Near Infrared

Infrared in astronomy is an important branch of the science which uses infrared radiation or heat energy to detect and study stars, galaxies and other celestial bodies. A relatively new field, it has contributed a lot to current astronomical knowledge. It operates on the theory and observed fact that all objects, including stars, emit infrared radiation.

Thus, everything in the universe can be analyzed using infrared detectors, including those that are very distant from the earth. Stars and heavenly bodies emit infrared wavelengths between 1 and 300 microns. These are not detectible by the human eye, but infrared instruments can identify them and glean important characteristics from the type of the radiation. In effect, infrared detectors can see what would otherwise be invisible and unknowable if only the naked eye and telescopes are used.

Light or electromagnetic radiation is of various wavelengths. Only a small fraction of these radiations are actually visible to people. The more distant the source of the radiation, the harder it is for the human senses to detect them. Galaxies are incredibly far, far away, and it is estimated that the human eye can see only less than 1% of the radiation they emit. It is a good thing then that infrared detectors have been invented to help astronomers uncover the wealth of information coming from all around the universe through infrared radiation.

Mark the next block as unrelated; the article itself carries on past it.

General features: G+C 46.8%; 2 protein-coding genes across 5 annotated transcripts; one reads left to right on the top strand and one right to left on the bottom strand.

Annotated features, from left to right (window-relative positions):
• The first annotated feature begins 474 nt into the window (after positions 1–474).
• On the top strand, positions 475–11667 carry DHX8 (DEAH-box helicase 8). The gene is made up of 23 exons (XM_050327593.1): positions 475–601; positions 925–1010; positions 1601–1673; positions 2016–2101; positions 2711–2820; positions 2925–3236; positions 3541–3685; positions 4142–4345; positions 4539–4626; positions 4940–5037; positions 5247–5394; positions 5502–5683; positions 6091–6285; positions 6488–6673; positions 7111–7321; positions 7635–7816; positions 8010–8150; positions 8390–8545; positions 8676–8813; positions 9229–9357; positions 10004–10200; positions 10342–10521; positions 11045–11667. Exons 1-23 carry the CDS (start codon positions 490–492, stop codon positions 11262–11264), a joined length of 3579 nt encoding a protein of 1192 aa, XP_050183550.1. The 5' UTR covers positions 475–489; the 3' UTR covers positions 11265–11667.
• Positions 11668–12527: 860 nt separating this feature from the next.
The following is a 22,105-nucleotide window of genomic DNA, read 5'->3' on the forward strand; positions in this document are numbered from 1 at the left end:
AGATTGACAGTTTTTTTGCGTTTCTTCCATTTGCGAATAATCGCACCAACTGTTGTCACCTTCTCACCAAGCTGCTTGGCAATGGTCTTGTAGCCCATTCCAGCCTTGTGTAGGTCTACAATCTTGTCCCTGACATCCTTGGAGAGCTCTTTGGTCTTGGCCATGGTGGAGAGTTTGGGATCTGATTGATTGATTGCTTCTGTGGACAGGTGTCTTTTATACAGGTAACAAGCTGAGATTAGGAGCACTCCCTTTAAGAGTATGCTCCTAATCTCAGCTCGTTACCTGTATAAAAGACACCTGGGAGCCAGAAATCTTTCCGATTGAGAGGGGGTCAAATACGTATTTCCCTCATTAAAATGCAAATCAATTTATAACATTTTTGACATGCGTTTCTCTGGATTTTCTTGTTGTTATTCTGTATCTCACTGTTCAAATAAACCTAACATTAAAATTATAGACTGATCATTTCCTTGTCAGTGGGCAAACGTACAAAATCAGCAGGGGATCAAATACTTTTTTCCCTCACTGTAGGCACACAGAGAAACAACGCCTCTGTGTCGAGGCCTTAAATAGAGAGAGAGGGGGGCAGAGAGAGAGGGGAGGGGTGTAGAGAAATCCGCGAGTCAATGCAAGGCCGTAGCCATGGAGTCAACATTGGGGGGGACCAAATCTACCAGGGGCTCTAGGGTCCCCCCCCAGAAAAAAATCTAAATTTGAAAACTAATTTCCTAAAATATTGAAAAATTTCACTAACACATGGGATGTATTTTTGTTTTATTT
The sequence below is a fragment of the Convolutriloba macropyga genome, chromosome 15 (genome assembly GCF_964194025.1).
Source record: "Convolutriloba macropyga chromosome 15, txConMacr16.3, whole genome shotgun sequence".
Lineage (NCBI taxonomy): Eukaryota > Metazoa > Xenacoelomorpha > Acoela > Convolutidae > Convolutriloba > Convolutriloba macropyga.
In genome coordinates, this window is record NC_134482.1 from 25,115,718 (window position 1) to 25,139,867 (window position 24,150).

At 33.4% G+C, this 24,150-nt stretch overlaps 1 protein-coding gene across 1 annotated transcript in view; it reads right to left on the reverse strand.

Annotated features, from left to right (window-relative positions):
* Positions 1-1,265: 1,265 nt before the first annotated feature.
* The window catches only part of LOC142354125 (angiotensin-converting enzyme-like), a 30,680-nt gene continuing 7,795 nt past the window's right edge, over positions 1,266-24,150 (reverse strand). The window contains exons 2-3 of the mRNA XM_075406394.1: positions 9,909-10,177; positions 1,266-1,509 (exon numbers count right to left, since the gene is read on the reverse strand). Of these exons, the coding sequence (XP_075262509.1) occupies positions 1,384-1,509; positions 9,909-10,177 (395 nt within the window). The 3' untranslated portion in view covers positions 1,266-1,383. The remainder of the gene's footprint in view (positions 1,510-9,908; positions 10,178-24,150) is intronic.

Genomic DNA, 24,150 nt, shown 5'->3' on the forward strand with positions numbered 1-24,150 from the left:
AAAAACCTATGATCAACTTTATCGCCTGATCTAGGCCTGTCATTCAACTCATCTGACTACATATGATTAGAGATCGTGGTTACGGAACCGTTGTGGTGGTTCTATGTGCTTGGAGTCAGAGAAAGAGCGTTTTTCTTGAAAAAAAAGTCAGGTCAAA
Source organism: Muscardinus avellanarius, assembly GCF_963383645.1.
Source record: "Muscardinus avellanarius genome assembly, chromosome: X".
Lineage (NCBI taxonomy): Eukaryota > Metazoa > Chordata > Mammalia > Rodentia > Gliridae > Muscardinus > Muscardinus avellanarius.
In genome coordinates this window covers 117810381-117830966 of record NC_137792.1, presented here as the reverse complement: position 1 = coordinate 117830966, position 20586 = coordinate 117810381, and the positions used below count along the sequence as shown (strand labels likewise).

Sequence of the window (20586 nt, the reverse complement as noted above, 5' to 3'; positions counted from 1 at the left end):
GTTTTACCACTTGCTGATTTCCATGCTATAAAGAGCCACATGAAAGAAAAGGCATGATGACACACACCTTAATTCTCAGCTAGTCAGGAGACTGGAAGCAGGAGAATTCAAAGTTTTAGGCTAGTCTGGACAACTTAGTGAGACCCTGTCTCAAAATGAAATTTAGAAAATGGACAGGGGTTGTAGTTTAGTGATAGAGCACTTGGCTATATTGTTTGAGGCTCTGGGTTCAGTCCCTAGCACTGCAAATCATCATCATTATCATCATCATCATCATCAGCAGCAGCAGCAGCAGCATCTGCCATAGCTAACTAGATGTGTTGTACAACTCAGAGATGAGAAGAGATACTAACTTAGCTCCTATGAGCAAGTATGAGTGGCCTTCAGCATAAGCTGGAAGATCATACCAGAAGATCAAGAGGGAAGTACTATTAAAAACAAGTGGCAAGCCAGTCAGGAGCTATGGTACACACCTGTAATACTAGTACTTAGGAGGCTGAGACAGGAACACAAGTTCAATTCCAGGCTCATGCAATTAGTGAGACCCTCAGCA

Some infrared detectors were sent out in space, so that they can better detect electromagnetic signals without interference from the earth’s atmosphere. They detect various kinds of radiation within the infrared region, including near-infrared light, which refers to infrared wavelengths that are closest to visible light. There too is far-infrared light, referring to wavelengths farthest from visible light and closer to microwave radiation. In between the two is mid-infrared light.

Aside from infrared radiation and visible light, there too are gamma rays, X-rays, ultraviolet, microwave light, and radio waves. With the help of various instruments, astronomers study all these types of radiation coming from different parts of the universe to uncover more information.

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